A Quadruple Homicide That Took Place In A California Cabin Is Still Unsolved To This Day

In a small community in the Sierra Nevada mountains, the Sharp family are relaxing at home. Sons Rick and Greg are playing with a friend, while daughter Tina returns home late after watching television next door. The two eldest children, meanwhile, are out enjoying small-town life, one socializing in nearby Quincy and the other having a sleepover with friends. However, although it seems ordinary enough, this is a night like no other – and life in Keddie will never be the same again.

On April 11, 1981, Glenna “Sue” Sharp, 36, was living with her family at the Keddie Resort, some seven miles north of the town of Quincy, California. At the time, she shared a small cabin with her sons John, 15, Rick, 10, and Greg, 5, as well as daughters Sheila, 14, and Tina, 12.

The Sharp family were originally from Connecticut but had fled after Sue’s abusive husband threw them out of their home. For a time, they traveled across the U.S., visiting friends along the way. Finally, they reached Keddie.

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There, the Sharps happened upon what appeared to be a stroke of luck. Gary Mollath, the owner of a local resort, was attempting to rescue his dying business by hiring log cabins out to families wishing to live there all year round. The rent was affordable, and consequently, in November 1980, the Sharps moved into a three-bedroom property.

Unfortunately, Keddie was not the best place in which to raise a family. Indeed, the struggling railroad town was rife with violence and petty crime. On top of that, the conditions inside the cabin were far from luxurious, with Sue often sleeping on the sofa while the children shared rooms.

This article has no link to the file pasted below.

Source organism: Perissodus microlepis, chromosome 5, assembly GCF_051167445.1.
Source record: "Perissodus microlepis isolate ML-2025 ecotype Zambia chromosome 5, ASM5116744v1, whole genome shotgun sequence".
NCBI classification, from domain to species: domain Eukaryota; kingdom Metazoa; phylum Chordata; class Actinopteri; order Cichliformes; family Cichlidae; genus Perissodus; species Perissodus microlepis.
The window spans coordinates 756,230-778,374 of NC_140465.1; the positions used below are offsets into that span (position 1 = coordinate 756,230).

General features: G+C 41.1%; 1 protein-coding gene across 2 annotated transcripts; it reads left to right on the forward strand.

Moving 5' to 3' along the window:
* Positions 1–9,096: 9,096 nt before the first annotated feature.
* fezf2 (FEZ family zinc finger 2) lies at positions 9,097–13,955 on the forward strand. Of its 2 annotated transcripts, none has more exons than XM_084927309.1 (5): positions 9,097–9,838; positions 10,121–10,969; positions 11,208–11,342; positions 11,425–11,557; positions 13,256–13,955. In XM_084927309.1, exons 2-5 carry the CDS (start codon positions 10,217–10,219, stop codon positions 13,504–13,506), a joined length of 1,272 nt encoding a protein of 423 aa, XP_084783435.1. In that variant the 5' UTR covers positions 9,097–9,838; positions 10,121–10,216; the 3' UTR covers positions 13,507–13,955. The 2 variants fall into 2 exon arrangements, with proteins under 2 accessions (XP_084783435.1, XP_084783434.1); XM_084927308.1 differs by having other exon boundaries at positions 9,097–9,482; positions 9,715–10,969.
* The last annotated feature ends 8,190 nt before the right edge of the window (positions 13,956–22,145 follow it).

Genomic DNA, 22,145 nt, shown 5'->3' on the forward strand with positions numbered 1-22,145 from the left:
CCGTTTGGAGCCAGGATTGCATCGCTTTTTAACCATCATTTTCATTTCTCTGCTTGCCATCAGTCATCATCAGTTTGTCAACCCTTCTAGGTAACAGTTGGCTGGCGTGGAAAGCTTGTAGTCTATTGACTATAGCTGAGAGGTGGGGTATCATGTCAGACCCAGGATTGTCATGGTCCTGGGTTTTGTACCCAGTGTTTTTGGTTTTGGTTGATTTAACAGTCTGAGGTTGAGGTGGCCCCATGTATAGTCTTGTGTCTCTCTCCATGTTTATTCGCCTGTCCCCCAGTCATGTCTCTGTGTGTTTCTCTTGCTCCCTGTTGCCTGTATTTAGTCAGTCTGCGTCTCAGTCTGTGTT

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Nonetheless, the family soon settled in to life in the mountains. The children made friends, often playing in the forest surrounding the resort. Meanwhile, despite her reserved nature, Sue forged a close bond with one of her neighbors and even went on dates with local men – until a horrific turn of events that changed everything.

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On the night of April 11, Sue was at home in Cabin 28 with Rick and Greg. They had also invited a neighbor, 12-year-old Justin Smartt, over for a sleepover. Meanwhile, Tina and Sheila were next door in Cabin 27, where they were watching television with the Seabolt family.

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Tina returned home at around 10:00 p.m., while Sheila stayed at the Seabolts’ for the night. Only the eldest Sharp child, John, was out of town. Having passed the day with his friend Dana Wingate in Quincy, he was spotted later that evening trying to thumb a ride home.

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What happened next is still open to debate. At some point that evening, John and Dana returned to Cabin 28 – where John enjoyed the independence of a basement room. Tragically, though, the teenagers would not survive the night – and neither would Sue.

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On the morning of April 12, Sheila made her way back to her family’s cabin. The Seabolts had invited her to join them at church, and she needed to collect a change of clothes. However, when she stepped in through the front door, she stumbled upon a truly terrifying scene.

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There, on the floor of the cabin, were three bodies. Horrified, Sheila ran screaming back to Cabin 27, from where the Seabolts notified the police. While they waited for the authorities to arrive, however, they thought something needed to be done. Consequently, Sheila forced herself to return to the scene of the crime, with Zonita Seabolt and her son Jamie in tow.